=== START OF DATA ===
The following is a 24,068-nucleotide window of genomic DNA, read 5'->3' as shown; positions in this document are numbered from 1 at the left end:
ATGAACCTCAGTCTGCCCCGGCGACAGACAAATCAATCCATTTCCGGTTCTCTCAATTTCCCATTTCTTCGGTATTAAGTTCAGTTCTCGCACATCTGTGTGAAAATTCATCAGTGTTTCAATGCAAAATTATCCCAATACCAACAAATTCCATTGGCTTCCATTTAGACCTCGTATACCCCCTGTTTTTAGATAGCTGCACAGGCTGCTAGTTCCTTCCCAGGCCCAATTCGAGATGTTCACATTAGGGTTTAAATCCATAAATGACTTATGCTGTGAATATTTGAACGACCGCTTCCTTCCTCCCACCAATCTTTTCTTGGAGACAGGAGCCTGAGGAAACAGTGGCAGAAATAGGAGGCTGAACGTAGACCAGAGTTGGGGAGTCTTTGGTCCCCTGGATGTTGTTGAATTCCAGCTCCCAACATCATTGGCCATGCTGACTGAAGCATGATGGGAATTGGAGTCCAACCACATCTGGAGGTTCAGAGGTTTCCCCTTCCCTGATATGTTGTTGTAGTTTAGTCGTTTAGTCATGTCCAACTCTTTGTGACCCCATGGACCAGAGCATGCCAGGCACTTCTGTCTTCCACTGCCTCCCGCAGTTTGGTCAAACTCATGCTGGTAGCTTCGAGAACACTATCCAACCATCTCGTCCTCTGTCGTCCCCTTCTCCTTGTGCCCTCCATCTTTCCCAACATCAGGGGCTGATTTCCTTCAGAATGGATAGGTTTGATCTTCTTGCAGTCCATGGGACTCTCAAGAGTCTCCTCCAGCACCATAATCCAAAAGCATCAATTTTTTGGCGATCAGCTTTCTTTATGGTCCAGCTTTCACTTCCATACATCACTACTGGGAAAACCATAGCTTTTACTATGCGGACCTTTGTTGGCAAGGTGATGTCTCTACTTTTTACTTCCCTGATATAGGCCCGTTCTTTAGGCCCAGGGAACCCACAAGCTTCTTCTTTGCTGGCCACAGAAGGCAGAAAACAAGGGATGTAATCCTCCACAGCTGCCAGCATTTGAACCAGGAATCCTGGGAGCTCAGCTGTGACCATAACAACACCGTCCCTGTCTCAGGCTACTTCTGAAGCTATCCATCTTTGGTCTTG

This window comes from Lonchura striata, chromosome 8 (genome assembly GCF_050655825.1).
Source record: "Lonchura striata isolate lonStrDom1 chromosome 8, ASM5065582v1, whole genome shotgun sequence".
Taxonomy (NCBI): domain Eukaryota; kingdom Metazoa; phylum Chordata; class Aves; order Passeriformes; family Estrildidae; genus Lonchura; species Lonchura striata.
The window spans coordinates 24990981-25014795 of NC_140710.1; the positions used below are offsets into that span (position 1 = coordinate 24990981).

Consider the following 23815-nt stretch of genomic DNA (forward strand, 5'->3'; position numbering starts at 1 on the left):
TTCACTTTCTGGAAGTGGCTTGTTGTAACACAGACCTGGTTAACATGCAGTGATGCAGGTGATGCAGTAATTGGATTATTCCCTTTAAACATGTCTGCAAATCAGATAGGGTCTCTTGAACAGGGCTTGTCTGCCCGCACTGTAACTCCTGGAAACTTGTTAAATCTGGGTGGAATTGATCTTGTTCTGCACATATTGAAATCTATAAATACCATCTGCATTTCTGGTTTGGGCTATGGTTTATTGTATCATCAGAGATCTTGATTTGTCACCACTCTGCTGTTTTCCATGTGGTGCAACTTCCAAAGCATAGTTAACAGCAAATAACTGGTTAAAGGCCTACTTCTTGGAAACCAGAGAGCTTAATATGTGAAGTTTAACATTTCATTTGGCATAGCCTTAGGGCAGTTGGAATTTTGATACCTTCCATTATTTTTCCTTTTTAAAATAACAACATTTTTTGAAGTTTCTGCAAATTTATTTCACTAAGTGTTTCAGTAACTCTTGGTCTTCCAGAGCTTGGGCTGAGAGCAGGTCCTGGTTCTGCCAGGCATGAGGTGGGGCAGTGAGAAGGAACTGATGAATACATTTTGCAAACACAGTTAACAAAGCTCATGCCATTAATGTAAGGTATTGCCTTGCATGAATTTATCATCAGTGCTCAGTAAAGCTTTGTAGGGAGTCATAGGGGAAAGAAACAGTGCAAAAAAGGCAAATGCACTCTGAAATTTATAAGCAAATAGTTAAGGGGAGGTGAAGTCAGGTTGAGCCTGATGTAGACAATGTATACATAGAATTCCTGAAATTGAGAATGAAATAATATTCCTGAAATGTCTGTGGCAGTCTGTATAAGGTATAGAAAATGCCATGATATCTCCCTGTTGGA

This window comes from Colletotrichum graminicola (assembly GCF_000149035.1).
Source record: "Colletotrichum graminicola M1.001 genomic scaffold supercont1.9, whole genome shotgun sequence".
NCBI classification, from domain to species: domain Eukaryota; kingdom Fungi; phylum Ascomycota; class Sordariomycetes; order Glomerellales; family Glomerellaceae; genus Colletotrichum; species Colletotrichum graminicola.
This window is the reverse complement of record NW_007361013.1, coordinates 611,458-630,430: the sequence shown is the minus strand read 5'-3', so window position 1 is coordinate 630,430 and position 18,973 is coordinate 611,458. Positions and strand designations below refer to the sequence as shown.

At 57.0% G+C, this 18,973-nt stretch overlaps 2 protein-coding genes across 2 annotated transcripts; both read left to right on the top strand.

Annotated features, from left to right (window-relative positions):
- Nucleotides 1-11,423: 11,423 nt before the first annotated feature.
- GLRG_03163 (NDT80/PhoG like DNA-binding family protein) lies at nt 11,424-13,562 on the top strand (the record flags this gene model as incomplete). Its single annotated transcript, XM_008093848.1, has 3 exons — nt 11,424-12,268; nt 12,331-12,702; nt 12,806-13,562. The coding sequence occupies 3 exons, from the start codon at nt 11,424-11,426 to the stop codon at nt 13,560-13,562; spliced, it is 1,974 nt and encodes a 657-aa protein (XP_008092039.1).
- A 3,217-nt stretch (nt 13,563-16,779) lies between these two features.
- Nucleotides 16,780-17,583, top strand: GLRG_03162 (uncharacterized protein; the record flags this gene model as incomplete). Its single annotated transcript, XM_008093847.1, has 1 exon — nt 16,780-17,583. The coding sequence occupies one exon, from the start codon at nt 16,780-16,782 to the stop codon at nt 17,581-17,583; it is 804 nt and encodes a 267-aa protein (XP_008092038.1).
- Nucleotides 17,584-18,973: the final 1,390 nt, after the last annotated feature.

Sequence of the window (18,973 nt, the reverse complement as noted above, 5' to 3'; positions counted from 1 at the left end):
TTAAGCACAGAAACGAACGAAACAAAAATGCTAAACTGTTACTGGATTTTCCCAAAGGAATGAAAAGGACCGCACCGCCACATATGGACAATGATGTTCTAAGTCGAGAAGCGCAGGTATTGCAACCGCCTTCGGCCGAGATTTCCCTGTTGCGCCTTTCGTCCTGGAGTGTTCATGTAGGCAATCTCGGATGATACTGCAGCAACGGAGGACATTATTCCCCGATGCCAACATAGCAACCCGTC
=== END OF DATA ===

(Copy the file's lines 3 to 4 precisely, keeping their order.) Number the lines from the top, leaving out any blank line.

This window comes from Lonchura striata, chromosome 8 (genome assembly GCF_050655825.1).
Source record: "Lonchura striata isolate lonStrDom1 chromosome 8, ASM5065582v1, whole genome shotgun sequence".